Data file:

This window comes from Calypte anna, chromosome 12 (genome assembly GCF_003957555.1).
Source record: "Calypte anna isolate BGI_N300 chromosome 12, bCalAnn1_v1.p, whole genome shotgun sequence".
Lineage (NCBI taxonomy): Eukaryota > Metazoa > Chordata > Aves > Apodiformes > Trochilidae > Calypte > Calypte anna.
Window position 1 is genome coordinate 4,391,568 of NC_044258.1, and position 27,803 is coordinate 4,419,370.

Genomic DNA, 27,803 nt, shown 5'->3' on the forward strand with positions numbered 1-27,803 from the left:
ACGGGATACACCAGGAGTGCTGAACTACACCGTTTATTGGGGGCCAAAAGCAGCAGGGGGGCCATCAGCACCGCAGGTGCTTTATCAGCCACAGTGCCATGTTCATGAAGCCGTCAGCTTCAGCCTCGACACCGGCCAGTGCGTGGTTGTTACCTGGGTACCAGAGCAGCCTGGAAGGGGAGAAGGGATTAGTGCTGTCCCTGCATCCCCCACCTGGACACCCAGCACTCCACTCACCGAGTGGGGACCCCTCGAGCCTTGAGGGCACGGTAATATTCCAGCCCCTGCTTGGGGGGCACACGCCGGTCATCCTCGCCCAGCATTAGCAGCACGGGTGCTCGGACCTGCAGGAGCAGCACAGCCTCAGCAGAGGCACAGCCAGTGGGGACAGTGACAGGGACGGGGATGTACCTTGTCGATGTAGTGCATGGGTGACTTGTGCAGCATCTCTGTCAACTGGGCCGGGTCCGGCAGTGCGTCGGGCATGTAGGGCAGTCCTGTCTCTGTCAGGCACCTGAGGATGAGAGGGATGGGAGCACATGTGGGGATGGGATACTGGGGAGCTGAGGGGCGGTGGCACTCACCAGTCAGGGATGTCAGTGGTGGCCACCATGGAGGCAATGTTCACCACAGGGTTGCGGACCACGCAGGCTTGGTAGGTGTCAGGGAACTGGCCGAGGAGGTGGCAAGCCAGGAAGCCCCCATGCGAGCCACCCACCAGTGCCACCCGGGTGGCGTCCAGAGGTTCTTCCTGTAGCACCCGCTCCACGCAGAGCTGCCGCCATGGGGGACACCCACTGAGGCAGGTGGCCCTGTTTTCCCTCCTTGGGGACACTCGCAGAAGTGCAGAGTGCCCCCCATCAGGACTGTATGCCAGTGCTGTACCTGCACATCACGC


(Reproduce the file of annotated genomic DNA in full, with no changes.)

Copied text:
This window comes from Calypte anna, chromosome 12 (genome assembly GCF_003957555.1).
Source record: "Calypte anna isolate BGI_N300 chromosome 12, bCalAnn1_v1.p, whole genome shotgun sequence".
Lineage (NCBI taxonomy): Eukaryota > Metazoa > Chordata > Aves > Apodiformes > Trochilidae > Calypte > Calypte anna.
Window position 1 is genome coordinate 4,391,568 of NC_044258.1, and position 27,803 is coordinate 4,419,370.

Genomic DNA, 27,803 nt, shown 5'->3' on the forward strand with positions numbered 1-27,803 from the left:
ACGGGATACACCAGGAGTGCTGAACTACACCGTTTATTGGGGGCCAAAAGCAGCAGGGGGGCCATCAGCACCGCAGGTGCTTTATCAGCCACAGTGCCATGTTCATGAAGCCGTCAGCTTCAGCCTCGACACCGGCCAGTGCGTGGTTGTTACCTGGGTACCAGAGCAGCCTGGAAGGGGAGAAGGGATTAGTGCTGTCCCTGCATCCCCCACCTGGACACCCAGCACTCCACTCACCGAGTGGGGACCCCTCGAGCCTTGAGGGCACGGTAATATTCCAGCCCCTGCTTGGGGGGCACACGCCGGTCATCCTCGCCCAGCATTAGCAGCACGGGTGCTCGGACCTGCAGGAGCAGCACAGCCTCAGCAGAGGCACAGCCAGTGGGGACAGTGACAGGGACGGGGATGTACCTTGTCGATGTAGTGCATGGGTGACTTGTGCAGCATCTCTGTCAACTGGGCCGGGTCCGGCAGTGCGTCGGGCATGTAGGGCAGTCCTGTCTCTGTCAGGCACCTGAGGATGAGAGGGATGGGAGCACATGTGGGGATGGGATACTGGGGAGCTGAGGGGCGGTGGCACTCACCAGTCAGGGATGTCAGTGGTGGCCACCATGGAGGCAATGTTCACCACAGGGTTGCGGACCACGCAGGCTTGGTAGGTGTCAGGGAACTGGCCGAGGAGGTGGCAAGCCAGGAAGCCCCCATGCGAGCCACCCACCAGTGCCACCCGGGTGGCGTCCAGAGGTTCTTCCTGTAGCACCCGCTCCACGCAGAGCTGCCGCCATGGGGGACACCCACTGAGGCAGGTGGCCCTGTTTTCCCTCCTTGGGGACACTCGCAGAAGTGCAGAGTGCCCCCCATCAGGACTGTATGCCAGTGCTGTACCTGCACATCACGC